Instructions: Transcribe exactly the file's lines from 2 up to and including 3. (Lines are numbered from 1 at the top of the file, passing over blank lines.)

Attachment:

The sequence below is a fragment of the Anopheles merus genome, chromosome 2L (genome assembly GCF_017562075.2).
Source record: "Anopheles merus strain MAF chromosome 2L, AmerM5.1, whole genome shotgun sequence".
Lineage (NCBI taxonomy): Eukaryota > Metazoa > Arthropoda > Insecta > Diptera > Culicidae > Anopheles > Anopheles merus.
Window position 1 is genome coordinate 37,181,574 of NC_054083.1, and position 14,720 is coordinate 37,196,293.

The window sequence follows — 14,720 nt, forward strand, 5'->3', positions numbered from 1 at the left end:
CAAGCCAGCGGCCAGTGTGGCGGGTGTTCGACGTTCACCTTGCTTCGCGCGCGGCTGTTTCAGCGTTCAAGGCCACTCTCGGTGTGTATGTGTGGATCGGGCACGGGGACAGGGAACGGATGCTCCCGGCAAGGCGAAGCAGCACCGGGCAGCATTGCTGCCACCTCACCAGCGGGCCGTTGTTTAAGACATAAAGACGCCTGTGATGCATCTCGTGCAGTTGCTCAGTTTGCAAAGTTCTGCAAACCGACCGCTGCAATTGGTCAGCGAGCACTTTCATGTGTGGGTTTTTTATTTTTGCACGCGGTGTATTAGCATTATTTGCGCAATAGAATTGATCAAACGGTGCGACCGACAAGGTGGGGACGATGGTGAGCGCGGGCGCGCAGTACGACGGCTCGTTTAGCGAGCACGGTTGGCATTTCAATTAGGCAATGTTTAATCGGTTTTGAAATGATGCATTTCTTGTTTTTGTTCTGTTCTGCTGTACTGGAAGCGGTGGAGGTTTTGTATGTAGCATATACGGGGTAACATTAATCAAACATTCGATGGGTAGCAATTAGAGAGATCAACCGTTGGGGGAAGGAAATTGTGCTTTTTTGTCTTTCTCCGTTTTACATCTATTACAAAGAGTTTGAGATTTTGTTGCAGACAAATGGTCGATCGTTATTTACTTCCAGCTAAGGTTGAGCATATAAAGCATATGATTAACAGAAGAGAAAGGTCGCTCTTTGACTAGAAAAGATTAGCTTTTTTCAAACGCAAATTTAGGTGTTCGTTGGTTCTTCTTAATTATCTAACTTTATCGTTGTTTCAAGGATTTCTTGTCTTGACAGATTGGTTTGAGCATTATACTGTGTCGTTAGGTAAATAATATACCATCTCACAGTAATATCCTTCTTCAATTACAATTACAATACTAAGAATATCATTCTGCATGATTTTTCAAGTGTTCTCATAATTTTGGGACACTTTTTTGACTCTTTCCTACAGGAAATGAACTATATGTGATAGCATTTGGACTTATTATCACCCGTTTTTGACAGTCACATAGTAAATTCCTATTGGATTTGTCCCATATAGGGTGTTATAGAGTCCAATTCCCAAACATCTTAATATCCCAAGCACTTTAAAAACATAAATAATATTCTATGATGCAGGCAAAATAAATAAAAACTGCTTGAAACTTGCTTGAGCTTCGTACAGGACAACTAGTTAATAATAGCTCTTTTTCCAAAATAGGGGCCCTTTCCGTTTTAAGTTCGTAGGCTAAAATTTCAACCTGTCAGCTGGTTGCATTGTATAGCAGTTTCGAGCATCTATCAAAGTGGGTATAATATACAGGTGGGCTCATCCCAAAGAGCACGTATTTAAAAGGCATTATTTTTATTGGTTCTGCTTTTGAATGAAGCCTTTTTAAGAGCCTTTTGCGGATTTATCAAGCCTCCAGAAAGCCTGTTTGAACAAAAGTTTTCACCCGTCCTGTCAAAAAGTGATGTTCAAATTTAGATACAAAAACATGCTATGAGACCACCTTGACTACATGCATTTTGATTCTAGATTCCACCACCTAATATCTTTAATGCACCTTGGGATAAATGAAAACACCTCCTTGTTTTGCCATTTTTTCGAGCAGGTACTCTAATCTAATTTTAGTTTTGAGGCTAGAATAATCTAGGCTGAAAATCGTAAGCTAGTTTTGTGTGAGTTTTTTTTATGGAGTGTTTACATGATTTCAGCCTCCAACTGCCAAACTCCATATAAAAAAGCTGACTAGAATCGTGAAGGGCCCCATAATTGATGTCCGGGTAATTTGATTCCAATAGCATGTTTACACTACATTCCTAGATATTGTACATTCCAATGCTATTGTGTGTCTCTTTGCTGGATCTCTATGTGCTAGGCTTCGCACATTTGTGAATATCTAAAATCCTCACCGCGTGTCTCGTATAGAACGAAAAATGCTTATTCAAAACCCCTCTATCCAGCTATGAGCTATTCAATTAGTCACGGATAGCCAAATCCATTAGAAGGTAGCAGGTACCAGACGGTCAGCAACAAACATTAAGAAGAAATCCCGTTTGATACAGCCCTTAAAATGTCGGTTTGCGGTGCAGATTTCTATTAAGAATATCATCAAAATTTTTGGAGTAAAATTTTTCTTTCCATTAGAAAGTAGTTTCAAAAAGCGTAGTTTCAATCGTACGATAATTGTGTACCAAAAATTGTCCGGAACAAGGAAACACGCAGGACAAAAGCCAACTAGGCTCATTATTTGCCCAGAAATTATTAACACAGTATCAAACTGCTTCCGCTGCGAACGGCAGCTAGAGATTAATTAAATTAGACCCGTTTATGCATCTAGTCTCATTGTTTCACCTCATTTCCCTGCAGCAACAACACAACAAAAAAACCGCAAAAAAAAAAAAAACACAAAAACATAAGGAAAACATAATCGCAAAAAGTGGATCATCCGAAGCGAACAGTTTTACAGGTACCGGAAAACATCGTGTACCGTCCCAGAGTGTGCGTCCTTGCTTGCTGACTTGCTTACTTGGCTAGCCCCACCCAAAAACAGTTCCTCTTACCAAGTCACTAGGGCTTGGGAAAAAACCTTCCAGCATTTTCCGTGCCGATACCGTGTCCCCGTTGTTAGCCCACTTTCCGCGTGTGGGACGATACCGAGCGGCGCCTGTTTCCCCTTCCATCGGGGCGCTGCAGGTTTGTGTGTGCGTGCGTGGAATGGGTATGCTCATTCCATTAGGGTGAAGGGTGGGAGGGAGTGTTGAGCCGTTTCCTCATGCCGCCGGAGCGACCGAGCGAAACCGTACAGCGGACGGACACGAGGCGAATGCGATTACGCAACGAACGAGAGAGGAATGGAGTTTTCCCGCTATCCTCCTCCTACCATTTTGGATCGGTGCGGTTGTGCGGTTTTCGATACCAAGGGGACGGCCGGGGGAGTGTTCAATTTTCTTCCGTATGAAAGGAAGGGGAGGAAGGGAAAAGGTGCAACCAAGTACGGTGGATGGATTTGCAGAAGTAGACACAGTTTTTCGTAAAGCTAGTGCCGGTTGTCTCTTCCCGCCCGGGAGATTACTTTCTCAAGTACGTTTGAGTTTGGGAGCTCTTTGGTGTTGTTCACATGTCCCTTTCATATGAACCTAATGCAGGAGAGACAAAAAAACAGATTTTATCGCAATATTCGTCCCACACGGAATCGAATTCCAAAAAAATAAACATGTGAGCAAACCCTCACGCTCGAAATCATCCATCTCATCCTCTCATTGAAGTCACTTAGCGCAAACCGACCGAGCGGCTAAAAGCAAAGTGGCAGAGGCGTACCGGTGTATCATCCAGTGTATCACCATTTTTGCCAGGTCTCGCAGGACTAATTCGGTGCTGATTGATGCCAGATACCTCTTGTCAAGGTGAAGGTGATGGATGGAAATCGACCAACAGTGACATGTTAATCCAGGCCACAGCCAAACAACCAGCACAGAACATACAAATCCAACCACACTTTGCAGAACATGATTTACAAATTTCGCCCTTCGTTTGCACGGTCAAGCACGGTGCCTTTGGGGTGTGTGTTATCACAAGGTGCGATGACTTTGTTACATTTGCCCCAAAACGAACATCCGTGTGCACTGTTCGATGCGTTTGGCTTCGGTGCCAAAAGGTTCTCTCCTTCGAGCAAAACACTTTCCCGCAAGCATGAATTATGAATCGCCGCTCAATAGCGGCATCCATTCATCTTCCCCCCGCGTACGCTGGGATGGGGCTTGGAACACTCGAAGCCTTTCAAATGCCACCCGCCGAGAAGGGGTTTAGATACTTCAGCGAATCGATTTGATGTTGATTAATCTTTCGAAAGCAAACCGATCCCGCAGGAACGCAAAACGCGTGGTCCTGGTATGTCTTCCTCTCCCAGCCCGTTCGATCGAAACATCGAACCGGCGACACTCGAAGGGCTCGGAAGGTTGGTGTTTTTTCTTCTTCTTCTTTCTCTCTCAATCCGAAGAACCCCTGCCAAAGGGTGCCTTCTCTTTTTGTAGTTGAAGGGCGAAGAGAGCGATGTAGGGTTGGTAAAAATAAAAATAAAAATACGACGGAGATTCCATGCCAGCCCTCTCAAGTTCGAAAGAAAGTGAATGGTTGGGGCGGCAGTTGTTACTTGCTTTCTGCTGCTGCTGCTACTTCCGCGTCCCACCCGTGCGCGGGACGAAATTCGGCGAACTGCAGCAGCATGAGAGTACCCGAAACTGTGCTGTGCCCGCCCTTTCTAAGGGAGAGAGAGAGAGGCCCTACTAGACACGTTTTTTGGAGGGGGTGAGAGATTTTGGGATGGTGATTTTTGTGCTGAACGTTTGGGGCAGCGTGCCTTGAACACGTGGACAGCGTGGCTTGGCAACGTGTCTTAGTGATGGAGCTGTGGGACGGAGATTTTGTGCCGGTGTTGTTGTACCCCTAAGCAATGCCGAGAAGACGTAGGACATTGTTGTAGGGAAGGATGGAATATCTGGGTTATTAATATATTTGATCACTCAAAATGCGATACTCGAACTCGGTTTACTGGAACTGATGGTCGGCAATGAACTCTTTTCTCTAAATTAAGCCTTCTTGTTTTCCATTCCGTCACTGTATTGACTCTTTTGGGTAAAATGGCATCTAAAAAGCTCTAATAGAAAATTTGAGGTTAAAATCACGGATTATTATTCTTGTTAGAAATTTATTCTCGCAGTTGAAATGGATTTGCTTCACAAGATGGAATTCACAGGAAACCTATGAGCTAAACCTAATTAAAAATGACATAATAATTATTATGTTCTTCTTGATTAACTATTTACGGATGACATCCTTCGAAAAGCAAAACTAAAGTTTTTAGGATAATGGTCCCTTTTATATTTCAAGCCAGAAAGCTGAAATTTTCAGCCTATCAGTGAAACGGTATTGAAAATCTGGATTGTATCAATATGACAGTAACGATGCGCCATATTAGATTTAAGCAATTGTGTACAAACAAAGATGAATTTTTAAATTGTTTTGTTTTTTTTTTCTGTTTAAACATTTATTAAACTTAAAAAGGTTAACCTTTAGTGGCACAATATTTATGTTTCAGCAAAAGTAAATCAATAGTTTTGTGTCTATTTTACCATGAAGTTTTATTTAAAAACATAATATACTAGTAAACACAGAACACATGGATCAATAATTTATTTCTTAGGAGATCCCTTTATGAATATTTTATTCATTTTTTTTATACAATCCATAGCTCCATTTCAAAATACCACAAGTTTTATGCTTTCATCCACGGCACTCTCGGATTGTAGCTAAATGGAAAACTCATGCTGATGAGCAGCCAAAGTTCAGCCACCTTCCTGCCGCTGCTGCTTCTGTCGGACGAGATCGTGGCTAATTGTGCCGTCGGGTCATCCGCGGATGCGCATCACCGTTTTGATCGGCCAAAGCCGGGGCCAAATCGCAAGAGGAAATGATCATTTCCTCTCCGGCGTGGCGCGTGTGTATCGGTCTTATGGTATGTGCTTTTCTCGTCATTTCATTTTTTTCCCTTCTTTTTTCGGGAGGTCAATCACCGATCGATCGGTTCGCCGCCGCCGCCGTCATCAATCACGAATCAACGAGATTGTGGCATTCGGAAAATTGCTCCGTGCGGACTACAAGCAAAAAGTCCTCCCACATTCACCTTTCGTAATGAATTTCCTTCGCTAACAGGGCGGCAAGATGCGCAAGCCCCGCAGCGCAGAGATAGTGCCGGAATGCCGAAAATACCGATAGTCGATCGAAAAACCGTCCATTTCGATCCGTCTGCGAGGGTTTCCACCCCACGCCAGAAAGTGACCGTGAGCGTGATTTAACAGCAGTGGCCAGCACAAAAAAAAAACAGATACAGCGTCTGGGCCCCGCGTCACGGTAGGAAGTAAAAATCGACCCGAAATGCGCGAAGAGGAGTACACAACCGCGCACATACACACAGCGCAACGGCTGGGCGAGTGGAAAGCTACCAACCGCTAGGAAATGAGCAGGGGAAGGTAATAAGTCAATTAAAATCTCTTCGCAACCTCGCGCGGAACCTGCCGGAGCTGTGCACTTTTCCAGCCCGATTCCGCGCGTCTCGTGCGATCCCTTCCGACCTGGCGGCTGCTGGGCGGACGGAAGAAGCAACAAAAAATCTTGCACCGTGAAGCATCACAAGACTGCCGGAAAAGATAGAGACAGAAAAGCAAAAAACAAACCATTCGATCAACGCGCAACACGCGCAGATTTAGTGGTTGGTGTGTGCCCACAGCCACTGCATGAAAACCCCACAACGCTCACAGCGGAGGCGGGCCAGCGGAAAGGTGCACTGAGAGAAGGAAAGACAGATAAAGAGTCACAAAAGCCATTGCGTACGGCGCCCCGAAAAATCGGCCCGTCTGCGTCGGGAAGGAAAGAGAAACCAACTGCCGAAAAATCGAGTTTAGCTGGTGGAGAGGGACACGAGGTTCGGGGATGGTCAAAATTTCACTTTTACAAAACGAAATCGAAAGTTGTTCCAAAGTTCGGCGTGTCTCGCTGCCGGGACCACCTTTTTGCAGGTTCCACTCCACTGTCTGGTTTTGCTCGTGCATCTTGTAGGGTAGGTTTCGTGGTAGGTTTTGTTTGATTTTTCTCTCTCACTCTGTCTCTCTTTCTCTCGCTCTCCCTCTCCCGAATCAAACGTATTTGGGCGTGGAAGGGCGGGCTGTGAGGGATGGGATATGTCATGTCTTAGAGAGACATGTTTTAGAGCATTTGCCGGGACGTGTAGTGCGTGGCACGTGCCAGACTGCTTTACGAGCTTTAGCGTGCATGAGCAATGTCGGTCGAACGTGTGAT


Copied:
Source record: "Anopheles merus strain MAF chromosome 2L, AmerM5.1, whole genome shotgun sequence".
Lineage (NCBI taxonomy): Eukaryota > Metazoa > Arthropoda > Insecta > Diptera > Culicidae > Anopheles > Anopheles merus.